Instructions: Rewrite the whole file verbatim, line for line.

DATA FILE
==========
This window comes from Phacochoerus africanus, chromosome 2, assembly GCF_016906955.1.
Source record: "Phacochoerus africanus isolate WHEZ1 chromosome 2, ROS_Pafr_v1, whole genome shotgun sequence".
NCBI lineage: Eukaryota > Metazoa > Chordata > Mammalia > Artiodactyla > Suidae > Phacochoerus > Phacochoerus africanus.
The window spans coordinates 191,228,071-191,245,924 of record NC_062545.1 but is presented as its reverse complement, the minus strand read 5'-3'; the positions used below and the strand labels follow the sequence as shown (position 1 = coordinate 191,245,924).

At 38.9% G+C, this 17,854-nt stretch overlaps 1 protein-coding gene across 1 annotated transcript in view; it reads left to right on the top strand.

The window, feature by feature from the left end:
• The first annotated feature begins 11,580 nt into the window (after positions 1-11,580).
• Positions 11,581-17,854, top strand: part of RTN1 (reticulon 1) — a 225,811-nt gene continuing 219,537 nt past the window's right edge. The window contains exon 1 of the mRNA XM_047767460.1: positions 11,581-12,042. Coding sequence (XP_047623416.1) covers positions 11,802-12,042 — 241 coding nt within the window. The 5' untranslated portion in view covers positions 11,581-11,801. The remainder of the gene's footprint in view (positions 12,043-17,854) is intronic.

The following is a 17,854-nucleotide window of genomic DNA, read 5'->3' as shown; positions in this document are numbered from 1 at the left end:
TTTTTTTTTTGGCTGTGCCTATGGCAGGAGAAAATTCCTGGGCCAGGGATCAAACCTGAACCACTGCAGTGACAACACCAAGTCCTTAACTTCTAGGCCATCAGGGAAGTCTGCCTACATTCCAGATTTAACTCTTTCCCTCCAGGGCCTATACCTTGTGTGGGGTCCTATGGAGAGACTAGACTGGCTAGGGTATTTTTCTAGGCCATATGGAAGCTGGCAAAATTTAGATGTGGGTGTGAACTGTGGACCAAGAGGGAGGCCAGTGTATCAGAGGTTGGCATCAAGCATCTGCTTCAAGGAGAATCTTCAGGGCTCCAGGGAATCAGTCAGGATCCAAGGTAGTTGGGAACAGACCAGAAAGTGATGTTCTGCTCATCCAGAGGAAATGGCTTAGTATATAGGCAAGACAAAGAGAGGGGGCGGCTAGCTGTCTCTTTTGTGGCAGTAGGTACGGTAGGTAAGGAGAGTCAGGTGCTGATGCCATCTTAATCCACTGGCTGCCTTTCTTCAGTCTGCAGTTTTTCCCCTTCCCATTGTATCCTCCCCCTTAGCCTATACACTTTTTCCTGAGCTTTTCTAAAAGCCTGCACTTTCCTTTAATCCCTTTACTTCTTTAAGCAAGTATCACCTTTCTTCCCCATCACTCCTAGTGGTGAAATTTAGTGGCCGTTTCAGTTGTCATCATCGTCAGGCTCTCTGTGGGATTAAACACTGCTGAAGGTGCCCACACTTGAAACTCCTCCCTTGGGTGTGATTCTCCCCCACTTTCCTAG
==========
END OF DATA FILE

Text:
This window comes from Phacochoerus africanus, chromosome 2, assembly GCF_016906955.1.
Source record: "Phacochoerus africanus isolate WHEZ1 chromosome 2, ROS_Pafr_v1, whole genome shotgun sequence".
NCBI lineage: Eukaryota > Metazoa > Chordata > Mammalia > Artiodactyla > Suidae > Phacochoerus > Phacochoerus africanus.
The window spans coordinates 191,228,071-191,245,924 of record NC_062545.1 but is presented as its reverse complement, the minus strand read 5'-3'; the positions used below and the strand labels follow the sequence as shown (position 1 = coordinate 191,245,924).

At 38.9% G+C, this 17,854-nt stretch overlaps 1 protein-coding gene across 1 annotated transcript in view; it reads left to right on the top strand.

The window, feature by feature from the left end:
• The first annotated feature begins 11,580 nt into the window (after positions 1-11,580).
• Positions 11,581-17,854, top strand: part of RTN1 (reticulon 1) — a 225,811-nt gene continuing 219,537 nt past the window's right edge. The window contains exon 1 of the mRNA XM_047767460.1: positions 11,581-12,042. Coding sequence (XP_047623416.1) covers positions 11,802-12,042 — 241 coding nt within the window. The 5' untranslated portion in view covers positions 11,581-11,801. The remainder of the gene's footprint in view (positions 12,043-17,854) is intronic.

The following is a 17,854-nucleotide window of genomic DNA, read 5'->3' as shown; positions in this document are numbered from 1 at the left end:
TTTTTTTTTTGGCTGTGCCTATGGCAGGAGAAAATTCCTGGGCCAGGGATCAAACCTGAACCACTGCAGTGACAACACCAAGTCCTTAACTTCTAGGCCATCAGGGAAGTCTGCCTACATTCCAGATTTAACTCTTTCCCTCCAGGGCCTATACCTTGTGTGGGGTCCTATGGAGAGACTAGACTGGCTAGGGTATTTTTCTAGGCCATATGGAAGCTGGCAAAATTTAGATGTGGGTGTGAACTGTGGACCAAGAGGGAGGCCAGTGTATCAGAGGTTGGCATCAAGCATCTGCTTCAAGGAGAATCTTCAGGGCTCCAGGGAATCAGTCAGGATCCAAGGTAGTTGGGAACAGACCAGAAAGTGATGTTCTGCTCATCCAGAGGAAATGGCTTAGTATATAGGCAAGACAAAGAGAGGGGGCGGCTAGCTGTCTCTTTTGTGGCAGTAGGTACGGTAGGTAAGGAGAGTCAGGTGCTGATGCCATCTTAATCCACTGGCTGCCTTTCTTCAGTCTGCAGTTTTTCCCCTTCCCATTGTATCCTCCCCCTTAGCCTATACACTTTTTCCTGAGCTTTTCTAAAAGCCTGCACTTTCCTTTAATCCCTTTACTTCTTTAAGCAAGTATCACCTTTCTTCCCCATCACTCCTAGTGGTGAAATTTAGTGGCCGTTTCAGTTGTCATCATCGTCAGGCTCTCTGTGGGATTAAACACTGCTGAAGGTGCCCACACTTGAAACTCCTCCCTTGGGTGTGATTCTCCCCCACTTTCCTAG